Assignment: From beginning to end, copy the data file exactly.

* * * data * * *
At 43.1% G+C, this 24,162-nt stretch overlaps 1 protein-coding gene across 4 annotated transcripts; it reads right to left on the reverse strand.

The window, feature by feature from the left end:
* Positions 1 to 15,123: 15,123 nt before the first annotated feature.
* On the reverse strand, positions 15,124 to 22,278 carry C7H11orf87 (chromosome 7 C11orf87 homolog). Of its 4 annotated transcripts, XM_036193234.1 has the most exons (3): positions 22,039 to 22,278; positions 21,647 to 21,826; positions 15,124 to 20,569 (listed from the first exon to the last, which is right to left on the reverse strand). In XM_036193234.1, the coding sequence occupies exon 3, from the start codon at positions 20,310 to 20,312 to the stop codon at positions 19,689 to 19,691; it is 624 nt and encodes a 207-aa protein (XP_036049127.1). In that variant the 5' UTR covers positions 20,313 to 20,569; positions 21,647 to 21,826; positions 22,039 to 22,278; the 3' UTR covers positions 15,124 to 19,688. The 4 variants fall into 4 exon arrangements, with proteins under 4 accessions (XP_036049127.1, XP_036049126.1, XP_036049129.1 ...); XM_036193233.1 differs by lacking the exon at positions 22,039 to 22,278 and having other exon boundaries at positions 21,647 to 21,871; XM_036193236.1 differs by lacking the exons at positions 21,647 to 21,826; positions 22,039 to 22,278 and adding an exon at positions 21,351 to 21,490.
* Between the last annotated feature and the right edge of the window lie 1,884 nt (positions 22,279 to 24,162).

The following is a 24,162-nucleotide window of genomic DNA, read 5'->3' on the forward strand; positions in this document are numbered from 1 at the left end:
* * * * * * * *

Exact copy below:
At 43.1% G+C, this 24,162-nt stretch overlaps 1 protein-coding gene across 4 annotated transcripts; it reads right to left on the reverse strand.

The window, feature by feature from the left end:
* Positions 1 to 15,123: 15,123 nt before the first annotated feature.
* On the reverse strand, positions 15,124 to 22,278 carry C7H11orf87 (chromosome 7 C11orf87 homolog). Of its 4 annotated transcripts, XM_036193234.1 has the most exons (3): positions 22,039 to 22,278; positions 21,647 to 21,826; positions 15,124 to 20,569 (listed from the first exon to the last, which is right to left on the reverse strand). In XM_036193234.1, the coding sequence occupies exon 3, from the start codon at positions 20,310 to 20,312 to the stop codon at positions 19,689 to 19,691; it is 624 nt and encodes a 207-aa protein (XP_036049127.1). In that variant the 5' UTR covers positions 20,313 to 20,569; positions 21,647 to 21,826; positions 22,039 to 22,278; the 3' UTR covers positions 15,124 to 19,688. The 4 variants fall into 4 exon arrangements, with proteins under 4 accessions (XP_036049127.1, XP_036049126.1, XP_036049129.1 ...); XM_036193233.1 differs by lacking the exon at positions 22,039 to 22,278 and having other exon boundaries at positions 21,647 to 21,871; XM_036193236.1 differs by lacking the exons at positions 21,647 to 21,826; positions 22,039 to 22,278 and adding an exon at positions 21,351 to 21,490.
* Between the last annotated feature and the right edge of the window lie 1,884 nt (positions 22,279 to 24,162).

The following is a 24,162-nucleotide window of genomic DNA, read 5'->3' on the forward strand; positions in this document are numbered from 1 at the left end: